Special safari moments captured at Umlani this past month

Umlani had some very special safari moments in February with countless amazing sightings. This blog post was originally written and photographed by Greg McCall-Peat, and shared on the Umlani website.

We have had some late rains which has rejuvenated the bush before the onset of the dry season. With all the new plant growth and water, the animals have been out in full force. As a result, we have even had some fantastic sightings from the comfort of the camp. Elephants were an almost daily feature as they drink from the waterhole in front of camp and feed on the lush vegetation of the drainage line that Umlani overlooks. Out on the drives there has been plenty of lion sightings as well as general game. In addition, there were more elephants and, of course, our leopards who put in a few appearances as per usual.

Large herd of elephants

On one particular morning we had a large herd of elephants spend a good few hours down in the riverbed at camp. The adults were digging for water in the soft sand while the youngsters rolled around and played with each other. One thing about watching an elephant herd is that it is never boring. There is always something to see and before you know it hours have passed and your camera card is full. Take a look at the pictures we took of the sighting to see how magical it really was.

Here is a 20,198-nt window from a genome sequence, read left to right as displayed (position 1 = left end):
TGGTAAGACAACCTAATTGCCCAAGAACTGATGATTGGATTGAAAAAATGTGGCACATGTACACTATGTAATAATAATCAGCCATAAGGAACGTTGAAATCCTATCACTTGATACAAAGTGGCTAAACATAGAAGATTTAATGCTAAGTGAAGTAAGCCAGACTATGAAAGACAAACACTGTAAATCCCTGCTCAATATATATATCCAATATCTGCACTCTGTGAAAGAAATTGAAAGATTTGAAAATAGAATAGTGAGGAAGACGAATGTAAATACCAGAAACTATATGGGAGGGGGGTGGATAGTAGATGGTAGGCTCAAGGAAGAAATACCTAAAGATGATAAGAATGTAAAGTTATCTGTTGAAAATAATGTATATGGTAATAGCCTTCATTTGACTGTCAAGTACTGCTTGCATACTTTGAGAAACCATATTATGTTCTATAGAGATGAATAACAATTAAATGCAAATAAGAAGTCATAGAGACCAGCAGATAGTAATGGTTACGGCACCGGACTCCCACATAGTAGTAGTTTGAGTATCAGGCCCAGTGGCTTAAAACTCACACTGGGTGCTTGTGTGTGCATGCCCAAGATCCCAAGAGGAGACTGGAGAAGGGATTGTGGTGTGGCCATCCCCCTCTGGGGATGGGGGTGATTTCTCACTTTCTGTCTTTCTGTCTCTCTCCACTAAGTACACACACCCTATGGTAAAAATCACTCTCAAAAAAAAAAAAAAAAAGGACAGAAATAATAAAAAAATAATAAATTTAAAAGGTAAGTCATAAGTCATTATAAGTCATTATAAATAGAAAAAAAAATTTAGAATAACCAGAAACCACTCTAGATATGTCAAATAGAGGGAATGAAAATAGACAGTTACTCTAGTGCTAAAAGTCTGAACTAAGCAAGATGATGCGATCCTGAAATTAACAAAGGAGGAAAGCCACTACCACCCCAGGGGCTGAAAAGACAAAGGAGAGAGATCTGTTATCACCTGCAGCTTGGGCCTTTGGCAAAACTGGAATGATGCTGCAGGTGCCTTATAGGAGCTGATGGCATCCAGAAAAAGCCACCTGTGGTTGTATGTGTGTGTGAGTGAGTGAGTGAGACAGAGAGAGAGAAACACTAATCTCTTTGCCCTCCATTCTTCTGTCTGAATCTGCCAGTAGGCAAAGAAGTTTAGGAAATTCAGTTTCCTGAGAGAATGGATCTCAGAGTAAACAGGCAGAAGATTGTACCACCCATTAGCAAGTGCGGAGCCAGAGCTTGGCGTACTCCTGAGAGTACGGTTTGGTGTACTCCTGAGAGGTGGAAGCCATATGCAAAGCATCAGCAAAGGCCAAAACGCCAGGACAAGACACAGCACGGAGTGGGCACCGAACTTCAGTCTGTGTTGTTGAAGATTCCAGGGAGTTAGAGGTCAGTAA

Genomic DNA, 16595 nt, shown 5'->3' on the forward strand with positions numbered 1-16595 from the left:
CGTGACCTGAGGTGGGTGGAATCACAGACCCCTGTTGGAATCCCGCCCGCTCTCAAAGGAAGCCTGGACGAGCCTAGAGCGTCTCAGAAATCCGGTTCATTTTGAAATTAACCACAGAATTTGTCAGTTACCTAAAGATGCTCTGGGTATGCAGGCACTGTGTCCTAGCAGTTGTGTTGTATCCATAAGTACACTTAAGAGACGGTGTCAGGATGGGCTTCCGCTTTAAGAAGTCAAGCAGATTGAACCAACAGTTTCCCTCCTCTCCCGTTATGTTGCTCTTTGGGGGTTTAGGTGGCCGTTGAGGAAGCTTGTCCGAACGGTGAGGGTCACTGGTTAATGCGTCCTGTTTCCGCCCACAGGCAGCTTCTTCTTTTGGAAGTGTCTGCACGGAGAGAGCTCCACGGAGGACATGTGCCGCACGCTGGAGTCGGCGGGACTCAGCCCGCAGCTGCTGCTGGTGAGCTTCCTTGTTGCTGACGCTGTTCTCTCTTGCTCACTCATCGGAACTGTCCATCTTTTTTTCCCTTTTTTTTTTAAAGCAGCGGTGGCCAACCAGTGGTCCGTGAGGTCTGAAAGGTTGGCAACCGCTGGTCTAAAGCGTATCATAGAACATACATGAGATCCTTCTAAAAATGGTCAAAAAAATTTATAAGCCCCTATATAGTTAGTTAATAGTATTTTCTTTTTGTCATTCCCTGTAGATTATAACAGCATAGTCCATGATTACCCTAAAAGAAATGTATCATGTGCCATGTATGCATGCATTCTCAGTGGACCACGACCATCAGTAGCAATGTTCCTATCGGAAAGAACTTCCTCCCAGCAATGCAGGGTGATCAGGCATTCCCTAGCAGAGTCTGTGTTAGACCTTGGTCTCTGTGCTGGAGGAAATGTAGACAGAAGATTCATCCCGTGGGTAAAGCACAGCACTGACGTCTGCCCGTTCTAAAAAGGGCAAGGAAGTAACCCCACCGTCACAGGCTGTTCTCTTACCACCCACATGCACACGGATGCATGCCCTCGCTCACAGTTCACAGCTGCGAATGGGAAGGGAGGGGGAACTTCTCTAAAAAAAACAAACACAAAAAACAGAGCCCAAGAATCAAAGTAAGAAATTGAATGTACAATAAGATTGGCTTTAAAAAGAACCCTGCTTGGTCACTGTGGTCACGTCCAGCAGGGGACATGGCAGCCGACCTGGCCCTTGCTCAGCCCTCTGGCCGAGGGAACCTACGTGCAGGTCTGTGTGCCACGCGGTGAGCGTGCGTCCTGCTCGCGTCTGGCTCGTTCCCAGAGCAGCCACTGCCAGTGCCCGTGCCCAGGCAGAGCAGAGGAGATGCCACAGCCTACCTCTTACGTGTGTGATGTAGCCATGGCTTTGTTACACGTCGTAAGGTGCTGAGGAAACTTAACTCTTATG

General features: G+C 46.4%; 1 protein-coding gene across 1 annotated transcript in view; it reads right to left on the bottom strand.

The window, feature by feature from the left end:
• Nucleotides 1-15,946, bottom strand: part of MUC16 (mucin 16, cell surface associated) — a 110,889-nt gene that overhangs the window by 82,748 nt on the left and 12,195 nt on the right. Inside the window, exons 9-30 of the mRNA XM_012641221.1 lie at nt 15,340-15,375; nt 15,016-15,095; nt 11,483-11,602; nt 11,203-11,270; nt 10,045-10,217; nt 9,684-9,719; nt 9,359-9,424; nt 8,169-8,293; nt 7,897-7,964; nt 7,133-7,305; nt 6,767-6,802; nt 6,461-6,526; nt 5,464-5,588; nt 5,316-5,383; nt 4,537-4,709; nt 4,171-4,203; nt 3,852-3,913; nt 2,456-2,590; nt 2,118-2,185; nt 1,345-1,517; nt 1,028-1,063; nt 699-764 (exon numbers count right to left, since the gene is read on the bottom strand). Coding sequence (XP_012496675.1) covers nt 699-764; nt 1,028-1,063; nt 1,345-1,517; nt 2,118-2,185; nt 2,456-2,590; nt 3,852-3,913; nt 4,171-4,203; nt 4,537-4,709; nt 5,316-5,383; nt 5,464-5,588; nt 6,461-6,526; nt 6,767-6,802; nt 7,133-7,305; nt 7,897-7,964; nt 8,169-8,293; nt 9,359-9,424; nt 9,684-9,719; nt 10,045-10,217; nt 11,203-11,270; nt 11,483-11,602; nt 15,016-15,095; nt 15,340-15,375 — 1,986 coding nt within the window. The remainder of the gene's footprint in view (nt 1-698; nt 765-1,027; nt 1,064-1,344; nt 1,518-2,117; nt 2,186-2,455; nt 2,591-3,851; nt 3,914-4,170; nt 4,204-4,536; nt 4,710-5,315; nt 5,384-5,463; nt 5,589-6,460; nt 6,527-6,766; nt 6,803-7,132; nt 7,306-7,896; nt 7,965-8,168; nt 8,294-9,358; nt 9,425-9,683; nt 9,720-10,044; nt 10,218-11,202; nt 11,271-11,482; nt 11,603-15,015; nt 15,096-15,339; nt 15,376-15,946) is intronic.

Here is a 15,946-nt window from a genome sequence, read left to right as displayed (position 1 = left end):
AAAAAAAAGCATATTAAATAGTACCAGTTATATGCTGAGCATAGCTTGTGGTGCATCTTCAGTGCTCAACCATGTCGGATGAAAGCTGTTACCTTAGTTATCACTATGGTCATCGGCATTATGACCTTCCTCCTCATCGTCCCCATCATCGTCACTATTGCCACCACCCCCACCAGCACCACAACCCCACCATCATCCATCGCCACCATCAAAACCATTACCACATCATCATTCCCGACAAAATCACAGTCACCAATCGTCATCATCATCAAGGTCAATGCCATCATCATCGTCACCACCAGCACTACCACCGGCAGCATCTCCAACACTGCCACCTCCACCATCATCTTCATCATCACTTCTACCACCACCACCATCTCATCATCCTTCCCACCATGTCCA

Game sightings

Our next highlight came in the form of the ever beautiful Marula female leopard. She had killed an impala and stashed it up in the branches of a tree. Rreports over the radio were that she was taking a break from feeding and sleeping off her meal in a thicket to escape the heat of the day, so we decided to take our time getting to the sighting in the hope that when we did eventually arrive she would be a bit more active. We took the scenic route and had some nice general game sightings along the way.

Leopard spotting

When we arrived at the leopard sighting, our timing was spot on. She began to wake from her slumber, and we managed to get a few quality photos of her before she decided it was time to eat again. She then headed up the tree that her meal was in.

As the light began to fade we decided it was a good time to leave the leopard to her meal and head back to camp. February treated us very well with regards to sightings, and from what has been happening out on safari in March already it seems we can expect more of the same.